Digital transformation at a glance

Saddle up for a bumpy digital transformation ride

Remember when you were a kid and went to an amusement park? Bumper cars were always a major attraction. Everyone, friends and strangers, together, with the freedom to do whatever you please. Some wanted to drive slowly, following others to eventually find their own way. Some other kids were obviously out to cause havoc and crash into others as hard as they could.

Digital transformation today is basically one big bumper car ride. All imaginable industries are there, developing their own digitalization plans and progressing in their own way. Some companies are investing more, some less. Some are following a very traditional path, while others are finding new, disruptive opportunities and challenging the status quo. In other words, crashing into others as hard as they can.

Looking at it across industries, digital transformation seems like a complex or even confusing phenomenon; one that no one has a comprehensive perspective on. There are too many complex technologies being developed and transformation is too dispersed globally, clearly moving ahead in distinct phases and at difference paces. It’s happening fast. That much we know. As with bumper cars, the predictability of the actions and their impact is very low.

Mapping digital transformation on a global and cross-industry level is hard, but we wanted to give it a serious try. Our aim was to review the digitalization of industries, understand what is driving their digital transformation and see what the most viable and common digital initiatives taken and opportunities identified in each industry are. We also categorized industries based on their degree of digitalization: some have clearly taken the hit of disruption already, while others are only beginning to make their digitalization plans and can’t really see the road ahead with as much clarity as they’d like. We wanted to illustrate a complex phenomenon in a simpler and more understandable way, and to identify common denominators, opportunities and challenges.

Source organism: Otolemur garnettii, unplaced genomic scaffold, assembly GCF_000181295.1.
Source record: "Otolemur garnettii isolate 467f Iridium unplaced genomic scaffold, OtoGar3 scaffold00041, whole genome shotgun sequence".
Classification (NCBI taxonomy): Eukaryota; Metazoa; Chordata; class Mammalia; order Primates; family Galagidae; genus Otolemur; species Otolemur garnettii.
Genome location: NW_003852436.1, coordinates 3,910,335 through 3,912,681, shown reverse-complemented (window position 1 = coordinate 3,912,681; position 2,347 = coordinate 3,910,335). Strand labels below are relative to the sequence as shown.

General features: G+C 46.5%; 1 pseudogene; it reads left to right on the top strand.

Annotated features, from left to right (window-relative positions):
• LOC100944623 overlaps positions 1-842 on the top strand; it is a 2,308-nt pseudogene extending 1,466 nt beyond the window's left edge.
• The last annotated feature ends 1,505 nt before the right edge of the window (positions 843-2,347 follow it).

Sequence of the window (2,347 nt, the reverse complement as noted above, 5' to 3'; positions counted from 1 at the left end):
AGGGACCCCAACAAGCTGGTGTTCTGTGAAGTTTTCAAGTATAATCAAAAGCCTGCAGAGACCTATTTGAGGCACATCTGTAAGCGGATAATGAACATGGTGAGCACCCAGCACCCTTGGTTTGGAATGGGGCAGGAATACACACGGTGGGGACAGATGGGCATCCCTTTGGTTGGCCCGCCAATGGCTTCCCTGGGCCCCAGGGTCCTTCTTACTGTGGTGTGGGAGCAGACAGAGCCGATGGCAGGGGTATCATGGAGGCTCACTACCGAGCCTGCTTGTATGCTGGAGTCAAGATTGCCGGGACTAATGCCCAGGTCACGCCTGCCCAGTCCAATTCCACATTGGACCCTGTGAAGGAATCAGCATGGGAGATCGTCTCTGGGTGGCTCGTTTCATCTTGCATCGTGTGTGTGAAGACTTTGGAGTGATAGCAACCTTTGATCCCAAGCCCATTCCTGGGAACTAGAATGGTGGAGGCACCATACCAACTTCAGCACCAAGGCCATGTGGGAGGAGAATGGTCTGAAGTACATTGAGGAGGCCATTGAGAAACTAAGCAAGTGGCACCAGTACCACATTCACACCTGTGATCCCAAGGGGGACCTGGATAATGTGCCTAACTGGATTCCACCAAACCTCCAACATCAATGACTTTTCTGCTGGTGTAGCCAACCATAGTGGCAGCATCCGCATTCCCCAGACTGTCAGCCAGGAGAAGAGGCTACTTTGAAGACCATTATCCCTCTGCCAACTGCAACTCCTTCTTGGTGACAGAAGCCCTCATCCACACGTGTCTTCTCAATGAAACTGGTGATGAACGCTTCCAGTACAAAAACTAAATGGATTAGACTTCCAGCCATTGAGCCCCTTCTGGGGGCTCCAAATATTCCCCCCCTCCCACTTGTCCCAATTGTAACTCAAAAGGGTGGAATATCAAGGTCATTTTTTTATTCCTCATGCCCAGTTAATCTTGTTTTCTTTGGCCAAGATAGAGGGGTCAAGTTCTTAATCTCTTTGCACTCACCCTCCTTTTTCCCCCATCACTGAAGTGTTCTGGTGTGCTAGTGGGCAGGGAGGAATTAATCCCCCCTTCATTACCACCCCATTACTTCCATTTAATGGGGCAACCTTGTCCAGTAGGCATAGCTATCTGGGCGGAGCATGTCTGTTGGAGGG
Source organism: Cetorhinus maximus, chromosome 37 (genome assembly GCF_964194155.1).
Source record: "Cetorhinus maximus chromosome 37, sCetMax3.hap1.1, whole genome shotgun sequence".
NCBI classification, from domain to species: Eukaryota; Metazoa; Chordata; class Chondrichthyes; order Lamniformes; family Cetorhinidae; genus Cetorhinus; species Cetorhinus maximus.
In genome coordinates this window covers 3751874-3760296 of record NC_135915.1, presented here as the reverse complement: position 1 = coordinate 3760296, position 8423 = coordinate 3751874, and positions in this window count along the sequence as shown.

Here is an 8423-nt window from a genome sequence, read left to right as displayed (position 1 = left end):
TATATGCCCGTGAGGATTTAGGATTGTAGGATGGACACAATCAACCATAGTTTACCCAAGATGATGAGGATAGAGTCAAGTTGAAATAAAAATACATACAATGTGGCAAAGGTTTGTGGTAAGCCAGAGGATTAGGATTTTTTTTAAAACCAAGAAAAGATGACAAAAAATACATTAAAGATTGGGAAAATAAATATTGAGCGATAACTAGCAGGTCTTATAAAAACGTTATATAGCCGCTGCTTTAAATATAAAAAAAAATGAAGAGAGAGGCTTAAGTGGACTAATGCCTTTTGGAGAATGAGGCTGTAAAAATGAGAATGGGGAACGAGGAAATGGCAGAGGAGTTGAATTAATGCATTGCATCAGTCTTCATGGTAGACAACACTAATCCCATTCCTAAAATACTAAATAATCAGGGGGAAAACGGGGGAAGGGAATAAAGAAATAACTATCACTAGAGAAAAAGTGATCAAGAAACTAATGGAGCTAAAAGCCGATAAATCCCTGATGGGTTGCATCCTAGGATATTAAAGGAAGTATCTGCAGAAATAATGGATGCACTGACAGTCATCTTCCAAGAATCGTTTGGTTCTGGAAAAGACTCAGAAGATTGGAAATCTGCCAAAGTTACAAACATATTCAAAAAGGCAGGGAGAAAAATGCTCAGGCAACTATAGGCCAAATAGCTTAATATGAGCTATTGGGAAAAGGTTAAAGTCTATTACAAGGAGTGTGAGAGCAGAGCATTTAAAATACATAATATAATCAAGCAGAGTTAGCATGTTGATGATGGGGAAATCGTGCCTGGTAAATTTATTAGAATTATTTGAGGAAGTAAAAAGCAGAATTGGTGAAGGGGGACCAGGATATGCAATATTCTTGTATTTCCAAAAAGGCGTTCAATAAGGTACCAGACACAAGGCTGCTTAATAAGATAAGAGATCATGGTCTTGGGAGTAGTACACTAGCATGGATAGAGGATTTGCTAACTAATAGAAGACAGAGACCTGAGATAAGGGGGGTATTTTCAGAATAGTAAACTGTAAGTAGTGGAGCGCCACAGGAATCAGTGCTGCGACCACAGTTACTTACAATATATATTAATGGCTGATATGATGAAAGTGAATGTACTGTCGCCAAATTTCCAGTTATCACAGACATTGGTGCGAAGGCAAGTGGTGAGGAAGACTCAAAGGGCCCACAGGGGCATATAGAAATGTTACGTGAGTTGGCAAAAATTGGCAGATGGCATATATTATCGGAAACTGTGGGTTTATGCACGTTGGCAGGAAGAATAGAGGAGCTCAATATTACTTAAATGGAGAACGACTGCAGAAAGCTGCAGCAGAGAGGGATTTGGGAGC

The result is the first version of the Futurice Digital Disruption Map. It consolidates what we think are the most essential factors in digital transformation right now. See the map here:

Digital Disruption Map by Mika Ruokonen, Krista Naumanen and Sami Koskela. Click for a full-size version.

Creating the map was an enlightening and revealing exercise. It allowed our specialists from different fields to work together to share their thoughts and challenge each other. We found a number of important common denominators that deserve our attention across industries. Most importantly, we identified the following common forces that drive digital disruption everywhere:

  • Digital drives the globalization of the competition - national borders have a shrinking impact on business and new players from different countries are entering the game.
  • New digital technologies to play with - including increasing computing power, artificial intelligence and virtual reality.
  • The environmental concerns of consumers and clients, the need to find alternative solutions that create less waste and consume less energy.
  • Changing nature of government regulation - new demands for openness, transparency and ethical practices.
  • Customers become active participants in offering development process or service delivery – they play new roles: problem solver, brand ambassador and sometimes critic and sparring partner, too.

We also identified a number of typical opportunities and areas of exploration that are attractive for companies from different industries:

  • Companies collect and analyze data in various forms to better understand their customers, value chains, internal processes and competitors, among other things. They are building advanced analytics on top of the data to better steer their business.
  • Companies are automating manual work, reducing unnecessary process steps or players in the value chain, and reducing the number of people monitoring the work of machines.
  • Companies are shifting their business from asset-focused activities towards technology creation, digital platforms and network orchestration. Many companies wish to become “platforms of X”, “connect supply and demand around Y”, “create an online community for Z to be able to meet”, etc. They wish to emulate the path taken by companies like Uber and Airbnb.